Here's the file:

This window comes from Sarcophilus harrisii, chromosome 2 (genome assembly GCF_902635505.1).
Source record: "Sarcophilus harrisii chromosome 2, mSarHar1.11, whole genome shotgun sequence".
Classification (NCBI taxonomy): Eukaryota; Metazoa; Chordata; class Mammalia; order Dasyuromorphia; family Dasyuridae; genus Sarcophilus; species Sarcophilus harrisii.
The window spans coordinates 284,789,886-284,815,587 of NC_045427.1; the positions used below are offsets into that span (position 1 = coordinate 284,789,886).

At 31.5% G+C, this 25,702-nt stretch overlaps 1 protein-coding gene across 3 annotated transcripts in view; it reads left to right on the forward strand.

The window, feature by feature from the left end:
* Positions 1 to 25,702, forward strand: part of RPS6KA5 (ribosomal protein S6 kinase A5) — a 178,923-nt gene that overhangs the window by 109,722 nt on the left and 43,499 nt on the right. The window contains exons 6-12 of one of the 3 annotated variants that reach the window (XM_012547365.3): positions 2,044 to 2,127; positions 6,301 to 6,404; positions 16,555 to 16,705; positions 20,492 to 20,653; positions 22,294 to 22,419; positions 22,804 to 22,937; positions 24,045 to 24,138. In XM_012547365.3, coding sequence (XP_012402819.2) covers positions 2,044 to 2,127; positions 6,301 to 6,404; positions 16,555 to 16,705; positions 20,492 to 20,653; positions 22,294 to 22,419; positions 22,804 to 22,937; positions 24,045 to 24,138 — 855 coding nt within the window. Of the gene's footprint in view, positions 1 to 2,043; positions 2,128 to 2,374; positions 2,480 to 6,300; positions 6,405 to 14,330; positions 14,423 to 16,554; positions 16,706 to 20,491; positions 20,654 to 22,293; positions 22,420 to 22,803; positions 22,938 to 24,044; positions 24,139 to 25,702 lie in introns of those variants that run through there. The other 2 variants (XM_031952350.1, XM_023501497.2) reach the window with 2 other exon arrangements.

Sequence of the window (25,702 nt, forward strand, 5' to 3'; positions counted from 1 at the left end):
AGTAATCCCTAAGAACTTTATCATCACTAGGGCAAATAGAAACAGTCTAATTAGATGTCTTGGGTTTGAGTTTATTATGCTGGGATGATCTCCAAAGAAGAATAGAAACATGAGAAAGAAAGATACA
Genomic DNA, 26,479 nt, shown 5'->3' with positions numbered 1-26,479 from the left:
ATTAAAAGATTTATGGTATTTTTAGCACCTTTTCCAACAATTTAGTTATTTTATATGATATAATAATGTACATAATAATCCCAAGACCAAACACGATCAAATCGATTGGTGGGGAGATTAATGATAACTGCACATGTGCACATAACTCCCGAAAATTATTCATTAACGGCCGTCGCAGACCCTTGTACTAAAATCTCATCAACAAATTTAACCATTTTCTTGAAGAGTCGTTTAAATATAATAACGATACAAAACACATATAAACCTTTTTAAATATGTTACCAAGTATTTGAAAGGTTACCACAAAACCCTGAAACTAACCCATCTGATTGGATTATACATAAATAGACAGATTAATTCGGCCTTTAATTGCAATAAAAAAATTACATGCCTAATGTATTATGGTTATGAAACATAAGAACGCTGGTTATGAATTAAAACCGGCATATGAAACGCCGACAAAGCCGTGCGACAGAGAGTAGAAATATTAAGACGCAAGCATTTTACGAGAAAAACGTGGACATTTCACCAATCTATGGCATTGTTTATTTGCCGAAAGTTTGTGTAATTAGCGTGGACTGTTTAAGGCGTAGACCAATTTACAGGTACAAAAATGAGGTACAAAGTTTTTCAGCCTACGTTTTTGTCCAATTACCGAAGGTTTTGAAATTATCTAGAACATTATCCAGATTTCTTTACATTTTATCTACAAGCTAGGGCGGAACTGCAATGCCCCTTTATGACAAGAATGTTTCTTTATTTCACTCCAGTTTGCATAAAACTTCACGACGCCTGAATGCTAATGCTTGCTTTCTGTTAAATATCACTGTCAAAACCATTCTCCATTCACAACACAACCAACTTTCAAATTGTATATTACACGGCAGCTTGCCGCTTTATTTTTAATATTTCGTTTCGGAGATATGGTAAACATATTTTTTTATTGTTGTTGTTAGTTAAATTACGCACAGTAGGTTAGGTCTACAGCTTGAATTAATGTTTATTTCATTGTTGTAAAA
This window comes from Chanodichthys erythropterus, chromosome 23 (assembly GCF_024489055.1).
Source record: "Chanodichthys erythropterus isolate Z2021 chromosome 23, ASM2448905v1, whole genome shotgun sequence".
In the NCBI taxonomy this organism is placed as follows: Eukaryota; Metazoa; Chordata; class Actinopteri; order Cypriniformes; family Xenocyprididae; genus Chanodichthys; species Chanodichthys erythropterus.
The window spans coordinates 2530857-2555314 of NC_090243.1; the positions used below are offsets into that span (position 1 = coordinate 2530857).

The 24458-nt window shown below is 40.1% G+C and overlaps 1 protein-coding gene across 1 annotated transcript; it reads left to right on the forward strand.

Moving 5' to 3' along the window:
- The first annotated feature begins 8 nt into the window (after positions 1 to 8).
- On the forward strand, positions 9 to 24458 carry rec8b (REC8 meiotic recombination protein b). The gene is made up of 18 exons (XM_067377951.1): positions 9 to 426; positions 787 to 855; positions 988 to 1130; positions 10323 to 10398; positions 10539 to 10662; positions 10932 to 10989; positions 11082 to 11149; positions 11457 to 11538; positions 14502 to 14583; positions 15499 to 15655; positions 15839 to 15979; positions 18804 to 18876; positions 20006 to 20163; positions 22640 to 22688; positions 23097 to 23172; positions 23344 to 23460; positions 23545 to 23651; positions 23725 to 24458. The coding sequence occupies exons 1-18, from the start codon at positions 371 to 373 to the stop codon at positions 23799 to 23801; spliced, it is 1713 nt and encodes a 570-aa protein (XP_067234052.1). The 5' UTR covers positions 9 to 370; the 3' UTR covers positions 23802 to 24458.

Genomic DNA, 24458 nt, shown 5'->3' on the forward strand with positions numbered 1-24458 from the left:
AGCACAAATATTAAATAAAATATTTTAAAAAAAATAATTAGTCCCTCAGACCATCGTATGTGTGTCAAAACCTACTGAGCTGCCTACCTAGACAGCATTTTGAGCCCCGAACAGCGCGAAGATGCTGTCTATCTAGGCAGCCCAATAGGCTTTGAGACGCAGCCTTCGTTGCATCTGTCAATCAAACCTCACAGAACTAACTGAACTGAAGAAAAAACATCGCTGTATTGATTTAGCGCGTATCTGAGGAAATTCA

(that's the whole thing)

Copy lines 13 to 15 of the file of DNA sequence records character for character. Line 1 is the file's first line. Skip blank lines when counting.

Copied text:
Source record: "Chanodichthys erythropterus isolate Z2021 chromosome 23, ASM2448905v1, whole genome shotgun sequence".
In the NCBI taxonomy this organism is placed as follows: Eukaryota; Metazoa; Chordata; class Actinopteri; order Cypriniformes; family Xenocyprididae; genus Chanodichthys; species Chanodichthys erythropterus.
The window spans coordinates 2530857-2555314 of NC_090243.1; the positions used below are offsets into that span (position 1 = coordinate 2530857).